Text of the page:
I Like Your Boots

17 Nov

by Jenny Marie

A cane, no, my long cane (I correct myself) sits next to me, I assume they don’t know that they are watching me, but the fact is I don’t need 20/20 vision to know the feeling of eyes on me. I wonder what I look like to them: the weak girl? Someone who needs to be healed? I hope they see a blind woman, who isn’t afraid to use her long cane, who isn’t hiding what makes her different. I would hope they see me as a pretty, funny, smart, and all other things they see other nineteen year olds as.

I stand up holding my cane out. It is a short walk to the bus stop.

But before I get there, a man, older by his tone, asks me if I need any help? I tell him that I know where I am going. He huffs, and he leaves my field of vision, or walks away quickly – with me, I honestly don’t know. I listen to the city around me. The cars, of course, passing by, a woman with high heeled shoes, the laughter of a child, a dog barking. But then I smell it: coffee. I wish I had a phone on me to check the time, but since I don’t I ignore my coffee craving.

I hear a little girl ask her mother why I use a big white stick?

Her mother says “because it helps her see.”

I correct her and tell the little girl it doesn’t help me see, but does help me find the objects I would walk into or trip over.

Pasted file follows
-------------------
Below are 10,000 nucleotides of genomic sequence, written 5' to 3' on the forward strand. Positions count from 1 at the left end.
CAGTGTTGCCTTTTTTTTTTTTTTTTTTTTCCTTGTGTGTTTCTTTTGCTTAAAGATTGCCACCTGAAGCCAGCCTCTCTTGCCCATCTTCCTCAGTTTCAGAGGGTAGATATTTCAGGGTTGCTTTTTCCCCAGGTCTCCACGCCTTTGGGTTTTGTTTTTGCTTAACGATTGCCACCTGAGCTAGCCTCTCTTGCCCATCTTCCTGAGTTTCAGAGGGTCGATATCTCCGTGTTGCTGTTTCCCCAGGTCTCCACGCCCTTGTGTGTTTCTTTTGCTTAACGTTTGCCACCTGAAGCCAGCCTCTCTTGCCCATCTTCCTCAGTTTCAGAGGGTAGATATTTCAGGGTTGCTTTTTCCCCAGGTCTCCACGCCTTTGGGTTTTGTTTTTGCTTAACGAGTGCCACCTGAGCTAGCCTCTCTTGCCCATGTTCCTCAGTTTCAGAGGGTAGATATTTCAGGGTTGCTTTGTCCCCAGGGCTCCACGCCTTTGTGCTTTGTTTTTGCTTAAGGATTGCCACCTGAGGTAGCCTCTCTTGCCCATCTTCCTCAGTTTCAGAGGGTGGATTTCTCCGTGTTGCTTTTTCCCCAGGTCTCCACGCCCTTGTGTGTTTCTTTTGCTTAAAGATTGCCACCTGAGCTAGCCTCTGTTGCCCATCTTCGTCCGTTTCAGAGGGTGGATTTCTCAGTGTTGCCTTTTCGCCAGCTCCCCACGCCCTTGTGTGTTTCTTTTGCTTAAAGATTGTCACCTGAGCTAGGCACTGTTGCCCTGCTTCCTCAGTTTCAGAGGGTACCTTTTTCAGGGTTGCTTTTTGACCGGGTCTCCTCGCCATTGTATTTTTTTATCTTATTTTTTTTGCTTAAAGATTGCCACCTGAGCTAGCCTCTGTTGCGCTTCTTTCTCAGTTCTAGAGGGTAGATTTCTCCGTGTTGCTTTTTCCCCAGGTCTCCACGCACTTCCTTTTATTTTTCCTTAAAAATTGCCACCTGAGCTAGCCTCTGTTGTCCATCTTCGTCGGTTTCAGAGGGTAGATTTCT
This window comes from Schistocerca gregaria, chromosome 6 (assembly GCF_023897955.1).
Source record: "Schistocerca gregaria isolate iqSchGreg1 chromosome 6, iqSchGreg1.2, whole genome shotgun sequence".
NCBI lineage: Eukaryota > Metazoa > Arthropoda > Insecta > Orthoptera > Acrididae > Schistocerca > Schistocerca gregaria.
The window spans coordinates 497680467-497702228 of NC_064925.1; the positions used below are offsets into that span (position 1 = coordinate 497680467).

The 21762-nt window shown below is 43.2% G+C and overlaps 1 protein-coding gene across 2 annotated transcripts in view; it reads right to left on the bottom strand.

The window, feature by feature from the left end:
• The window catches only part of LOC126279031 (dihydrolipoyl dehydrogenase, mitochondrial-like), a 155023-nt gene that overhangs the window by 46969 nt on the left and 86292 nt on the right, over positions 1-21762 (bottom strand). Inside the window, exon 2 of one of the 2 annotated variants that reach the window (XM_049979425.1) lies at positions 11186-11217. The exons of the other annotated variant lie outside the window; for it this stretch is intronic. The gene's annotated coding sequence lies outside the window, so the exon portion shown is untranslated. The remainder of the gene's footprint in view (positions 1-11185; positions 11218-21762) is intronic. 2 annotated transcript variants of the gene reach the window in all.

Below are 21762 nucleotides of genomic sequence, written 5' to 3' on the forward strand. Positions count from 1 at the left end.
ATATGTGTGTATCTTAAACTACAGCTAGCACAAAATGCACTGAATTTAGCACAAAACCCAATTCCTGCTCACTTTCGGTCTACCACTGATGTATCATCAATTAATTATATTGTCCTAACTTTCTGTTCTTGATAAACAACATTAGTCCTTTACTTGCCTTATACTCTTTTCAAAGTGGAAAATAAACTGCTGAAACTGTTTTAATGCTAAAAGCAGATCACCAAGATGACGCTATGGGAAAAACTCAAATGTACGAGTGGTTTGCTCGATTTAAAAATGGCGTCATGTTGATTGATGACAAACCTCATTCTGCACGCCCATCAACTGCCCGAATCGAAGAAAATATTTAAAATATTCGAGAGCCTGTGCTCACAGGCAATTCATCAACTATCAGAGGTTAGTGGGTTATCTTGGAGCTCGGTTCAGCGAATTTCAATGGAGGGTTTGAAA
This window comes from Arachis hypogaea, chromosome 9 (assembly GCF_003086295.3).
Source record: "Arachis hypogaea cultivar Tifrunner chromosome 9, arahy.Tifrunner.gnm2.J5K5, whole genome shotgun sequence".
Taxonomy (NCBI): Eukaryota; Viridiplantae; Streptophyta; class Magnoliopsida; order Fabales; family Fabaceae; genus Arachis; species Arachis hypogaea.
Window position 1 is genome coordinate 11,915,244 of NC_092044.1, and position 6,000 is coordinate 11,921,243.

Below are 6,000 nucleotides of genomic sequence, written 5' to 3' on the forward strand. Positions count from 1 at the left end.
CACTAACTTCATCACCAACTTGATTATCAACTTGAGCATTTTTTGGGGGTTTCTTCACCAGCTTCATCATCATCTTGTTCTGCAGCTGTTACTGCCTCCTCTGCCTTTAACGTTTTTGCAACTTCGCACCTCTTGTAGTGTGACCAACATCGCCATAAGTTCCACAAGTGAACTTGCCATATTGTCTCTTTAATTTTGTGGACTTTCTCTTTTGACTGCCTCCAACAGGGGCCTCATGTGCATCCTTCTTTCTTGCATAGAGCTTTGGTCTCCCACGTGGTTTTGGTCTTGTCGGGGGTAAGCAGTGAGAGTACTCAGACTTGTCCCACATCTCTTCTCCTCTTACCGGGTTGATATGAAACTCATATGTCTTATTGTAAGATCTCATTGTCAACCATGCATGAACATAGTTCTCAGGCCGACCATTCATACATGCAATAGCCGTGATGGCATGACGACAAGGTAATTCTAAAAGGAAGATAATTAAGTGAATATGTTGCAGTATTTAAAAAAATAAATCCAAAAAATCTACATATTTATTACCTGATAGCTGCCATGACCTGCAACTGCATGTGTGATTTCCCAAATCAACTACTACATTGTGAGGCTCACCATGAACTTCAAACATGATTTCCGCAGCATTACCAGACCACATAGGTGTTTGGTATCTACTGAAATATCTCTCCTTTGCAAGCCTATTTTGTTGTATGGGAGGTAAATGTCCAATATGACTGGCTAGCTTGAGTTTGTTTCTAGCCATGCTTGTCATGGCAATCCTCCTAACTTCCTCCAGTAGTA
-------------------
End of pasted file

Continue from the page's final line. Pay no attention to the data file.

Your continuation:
Then shockingly she says “Mommy, I want one!”

I can almost hear her mother thinking of something to say, but I do it for her. The only way you can use a cane like mine is if you’re blind, and while I am happy, your mommy would be upset if you were blind.

I hear them walk away and the little girl now says she wants a pony.

I hope I didn’t make her think being blind is a bad thing, or make her think I am not happy, but the truth is, the little girl has walked away, and I hope what I came up with was better than what her mind might create, or her mother might say.

I hear a young woman run up, and ask if she missed the bus? I say no, and notice she is about my age.

“I was so worried that I did” she mutters, and then she says something that shocks me, “I love your boots, by the way. Where did you get them?”

Jenny Marie is a blogger, writer and reader. As result of a horse accident, she has CVI: cordial visual impairment, which mostly effects children.” Jenny’s blog is http://blindhorsegirl.wordpress.com/


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